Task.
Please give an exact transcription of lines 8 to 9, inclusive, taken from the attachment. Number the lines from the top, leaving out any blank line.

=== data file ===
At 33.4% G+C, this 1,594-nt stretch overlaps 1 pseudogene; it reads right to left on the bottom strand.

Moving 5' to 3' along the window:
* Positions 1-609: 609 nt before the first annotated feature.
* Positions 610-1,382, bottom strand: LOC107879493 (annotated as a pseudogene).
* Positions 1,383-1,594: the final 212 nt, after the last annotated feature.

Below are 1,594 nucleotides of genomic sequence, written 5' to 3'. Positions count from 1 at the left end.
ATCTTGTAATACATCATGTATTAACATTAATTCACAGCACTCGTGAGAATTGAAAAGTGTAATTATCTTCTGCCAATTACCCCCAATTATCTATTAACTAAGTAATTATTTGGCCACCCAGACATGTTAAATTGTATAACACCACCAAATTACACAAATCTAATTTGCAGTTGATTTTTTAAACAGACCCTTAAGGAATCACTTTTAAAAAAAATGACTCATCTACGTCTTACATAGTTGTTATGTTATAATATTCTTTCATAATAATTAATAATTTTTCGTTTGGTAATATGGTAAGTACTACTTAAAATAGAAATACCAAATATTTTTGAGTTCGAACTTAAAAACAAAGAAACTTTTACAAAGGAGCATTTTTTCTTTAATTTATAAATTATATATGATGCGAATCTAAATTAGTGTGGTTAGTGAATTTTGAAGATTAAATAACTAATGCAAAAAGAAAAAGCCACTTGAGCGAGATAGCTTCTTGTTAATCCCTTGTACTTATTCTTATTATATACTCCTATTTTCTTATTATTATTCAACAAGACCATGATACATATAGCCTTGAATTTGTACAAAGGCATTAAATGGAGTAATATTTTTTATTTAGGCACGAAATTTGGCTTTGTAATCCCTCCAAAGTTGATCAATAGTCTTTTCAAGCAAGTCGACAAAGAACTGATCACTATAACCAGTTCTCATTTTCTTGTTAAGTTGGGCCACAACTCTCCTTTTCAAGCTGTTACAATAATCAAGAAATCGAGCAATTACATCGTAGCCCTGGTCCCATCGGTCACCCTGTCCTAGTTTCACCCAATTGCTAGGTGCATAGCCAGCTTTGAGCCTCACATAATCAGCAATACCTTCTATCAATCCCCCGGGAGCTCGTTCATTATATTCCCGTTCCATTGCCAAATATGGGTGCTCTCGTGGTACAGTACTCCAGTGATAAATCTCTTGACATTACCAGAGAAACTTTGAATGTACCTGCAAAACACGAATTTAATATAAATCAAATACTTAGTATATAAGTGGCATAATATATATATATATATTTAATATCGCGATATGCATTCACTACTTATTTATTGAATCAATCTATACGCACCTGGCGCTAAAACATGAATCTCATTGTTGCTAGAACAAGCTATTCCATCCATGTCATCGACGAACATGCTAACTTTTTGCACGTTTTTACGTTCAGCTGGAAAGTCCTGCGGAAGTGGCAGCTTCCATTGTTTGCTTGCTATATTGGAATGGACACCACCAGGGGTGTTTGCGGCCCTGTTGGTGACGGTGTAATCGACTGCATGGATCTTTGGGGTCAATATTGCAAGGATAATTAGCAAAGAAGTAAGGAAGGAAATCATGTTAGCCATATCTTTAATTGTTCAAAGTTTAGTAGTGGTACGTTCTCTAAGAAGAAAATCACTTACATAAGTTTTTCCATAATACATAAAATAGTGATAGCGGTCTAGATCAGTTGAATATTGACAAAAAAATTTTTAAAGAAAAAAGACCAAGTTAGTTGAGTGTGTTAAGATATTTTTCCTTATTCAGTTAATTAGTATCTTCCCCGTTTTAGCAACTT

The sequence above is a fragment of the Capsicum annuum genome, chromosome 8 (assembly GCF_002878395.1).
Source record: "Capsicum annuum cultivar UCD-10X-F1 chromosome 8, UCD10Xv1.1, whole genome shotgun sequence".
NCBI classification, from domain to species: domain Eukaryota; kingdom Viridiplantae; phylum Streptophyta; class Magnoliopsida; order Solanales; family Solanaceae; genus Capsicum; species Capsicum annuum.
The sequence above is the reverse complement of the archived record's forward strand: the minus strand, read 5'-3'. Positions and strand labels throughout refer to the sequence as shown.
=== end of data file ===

The sequence above is a fragment of the Capsicum annuum genome, chromosome 8 (assembly GCF_002878395.1).
Source record: "Capsicum annuum cultivar UCD-10X-F1 chromosome 8, UCD10Xv1.1, whole genome shotgun sequence".